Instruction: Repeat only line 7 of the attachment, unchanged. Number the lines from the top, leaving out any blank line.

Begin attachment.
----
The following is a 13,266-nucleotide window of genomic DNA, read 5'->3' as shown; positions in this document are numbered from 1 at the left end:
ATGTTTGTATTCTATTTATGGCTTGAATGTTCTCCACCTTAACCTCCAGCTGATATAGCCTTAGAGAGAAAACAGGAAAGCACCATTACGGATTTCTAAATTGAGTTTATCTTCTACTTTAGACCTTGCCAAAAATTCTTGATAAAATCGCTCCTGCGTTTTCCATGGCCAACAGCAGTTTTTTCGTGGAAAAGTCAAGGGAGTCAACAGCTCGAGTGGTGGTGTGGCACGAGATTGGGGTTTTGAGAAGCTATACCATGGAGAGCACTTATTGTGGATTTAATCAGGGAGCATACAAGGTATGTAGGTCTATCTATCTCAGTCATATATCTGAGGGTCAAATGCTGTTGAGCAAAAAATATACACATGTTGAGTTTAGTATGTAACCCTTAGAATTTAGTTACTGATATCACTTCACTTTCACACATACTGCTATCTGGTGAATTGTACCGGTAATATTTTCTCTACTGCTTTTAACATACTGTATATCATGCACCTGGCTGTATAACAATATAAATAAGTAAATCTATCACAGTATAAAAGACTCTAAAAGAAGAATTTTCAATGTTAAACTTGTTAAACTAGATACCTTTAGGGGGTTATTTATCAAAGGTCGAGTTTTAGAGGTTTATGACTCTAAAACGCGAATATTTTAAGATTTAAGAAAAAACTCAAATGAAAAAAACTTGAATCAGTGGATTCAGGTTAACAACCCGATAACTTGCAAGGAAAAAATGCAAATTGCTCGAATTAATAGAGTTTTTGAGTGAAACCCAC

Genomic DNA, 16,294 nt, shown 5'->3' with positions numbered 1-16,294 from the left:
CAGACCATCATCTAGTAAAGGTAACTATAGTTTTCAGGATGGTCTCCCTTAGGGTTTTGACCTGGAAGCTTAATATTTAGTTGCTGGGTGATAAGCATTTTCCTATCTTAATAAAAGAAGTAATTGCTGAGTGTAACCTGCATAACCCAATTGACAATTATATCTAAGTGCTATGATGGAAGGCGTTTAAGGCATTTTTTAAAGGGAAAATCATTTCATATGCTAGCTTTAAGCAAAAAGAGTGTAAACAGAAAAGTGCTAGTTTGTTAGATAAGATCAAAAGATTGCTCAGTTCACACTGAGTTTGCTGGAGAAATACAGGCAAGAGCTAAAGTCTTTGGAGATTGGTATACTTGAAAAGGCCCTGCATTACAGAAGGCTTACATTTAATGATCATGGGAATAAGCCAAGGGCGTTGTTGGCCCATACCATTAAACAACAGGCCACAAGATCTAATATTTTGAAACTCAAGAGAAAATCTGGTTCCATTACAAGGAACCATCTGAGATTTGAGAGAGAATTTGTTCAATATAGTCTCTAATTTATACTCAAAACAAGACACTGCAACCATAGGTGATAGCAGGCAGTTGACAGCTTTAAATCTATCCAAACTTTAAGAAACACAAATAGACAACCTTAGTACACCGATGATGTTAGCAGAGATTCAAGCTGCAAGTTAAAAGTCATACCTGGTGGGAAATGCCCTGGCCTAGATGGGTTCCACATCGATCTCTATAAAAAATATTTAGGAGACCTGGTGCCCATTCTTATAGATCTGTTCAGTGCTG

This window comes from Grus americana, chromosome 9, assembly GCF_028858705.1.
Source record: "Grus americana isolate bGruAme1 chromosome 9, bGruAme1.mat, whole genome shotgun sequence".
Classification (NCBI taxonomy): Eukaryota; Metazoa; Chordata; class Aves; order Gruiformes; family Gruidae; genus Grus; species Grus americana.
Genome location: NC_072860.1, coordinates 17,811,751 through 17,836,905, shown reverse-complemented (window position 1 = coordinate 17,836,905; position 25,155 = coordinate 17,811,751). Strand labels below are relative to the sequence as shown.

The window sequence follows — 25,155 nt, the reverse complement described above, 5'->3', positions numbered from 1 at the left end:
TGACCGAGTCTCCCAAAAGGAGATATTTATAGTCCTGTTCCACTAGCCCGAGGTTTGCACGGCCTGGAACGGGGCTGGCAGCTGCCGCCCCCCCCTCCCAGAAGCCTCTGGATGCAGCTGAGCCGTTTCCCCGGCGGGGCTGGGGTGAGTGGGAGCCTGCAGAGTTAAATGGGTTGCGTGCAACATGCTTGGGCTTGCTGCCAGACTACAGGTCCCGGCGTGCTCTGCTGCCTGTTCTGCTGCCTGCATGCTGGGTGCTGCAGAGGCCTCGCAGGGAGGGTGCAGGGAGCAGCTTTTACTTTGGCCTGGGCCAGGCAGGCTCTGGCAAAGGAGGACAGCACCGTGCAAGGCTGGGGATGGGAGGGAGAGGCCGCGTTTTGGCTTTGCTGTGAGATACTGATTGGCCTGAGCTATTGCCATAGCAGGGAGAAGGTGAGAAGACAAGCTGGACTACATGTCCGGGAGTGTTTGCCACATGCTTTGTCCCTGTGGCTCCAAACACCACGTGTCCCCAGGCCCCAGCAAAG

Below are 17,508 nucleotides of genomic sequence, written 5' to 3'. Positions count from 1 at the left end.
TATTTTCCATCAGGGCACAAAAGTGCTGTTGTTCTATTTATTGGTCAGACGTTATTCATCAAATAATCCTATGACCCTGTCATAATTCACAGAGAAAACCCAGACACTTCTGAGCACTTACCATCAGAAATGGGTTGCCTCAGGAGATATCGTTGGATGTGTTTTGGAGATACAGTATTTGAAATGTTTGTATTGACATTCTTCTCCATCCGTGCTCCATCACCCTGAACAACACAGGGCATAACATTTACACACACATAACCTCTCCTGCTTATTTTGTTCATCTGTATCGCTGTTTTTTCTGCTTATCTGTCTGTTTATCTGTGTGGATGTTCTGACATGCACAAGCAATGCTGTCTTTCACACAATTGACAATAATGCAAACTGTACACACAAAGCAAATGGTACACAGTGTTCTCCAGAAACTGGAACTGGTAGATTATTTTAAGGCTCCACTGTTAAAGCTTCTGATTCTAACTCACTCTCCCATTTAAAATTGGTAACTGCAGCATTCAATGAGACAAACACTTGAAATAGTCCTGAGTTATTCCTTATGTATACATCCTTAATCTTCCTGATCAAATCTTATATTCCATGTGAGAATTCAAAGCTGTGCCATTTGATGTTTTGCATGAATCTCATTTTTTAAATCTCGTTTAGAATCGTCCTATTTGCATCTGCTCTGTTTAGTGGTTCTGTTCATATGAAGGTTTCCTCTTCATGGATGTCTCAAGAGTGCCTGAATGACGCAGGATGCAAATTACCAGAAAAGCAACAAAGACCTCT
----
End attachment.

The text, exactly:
Classification (NCBI taxonomy): Eukaryota; Metazoa; Chordata; class Aves; order Gruiformes; family Gruidae; genus Grus; species Grus americana.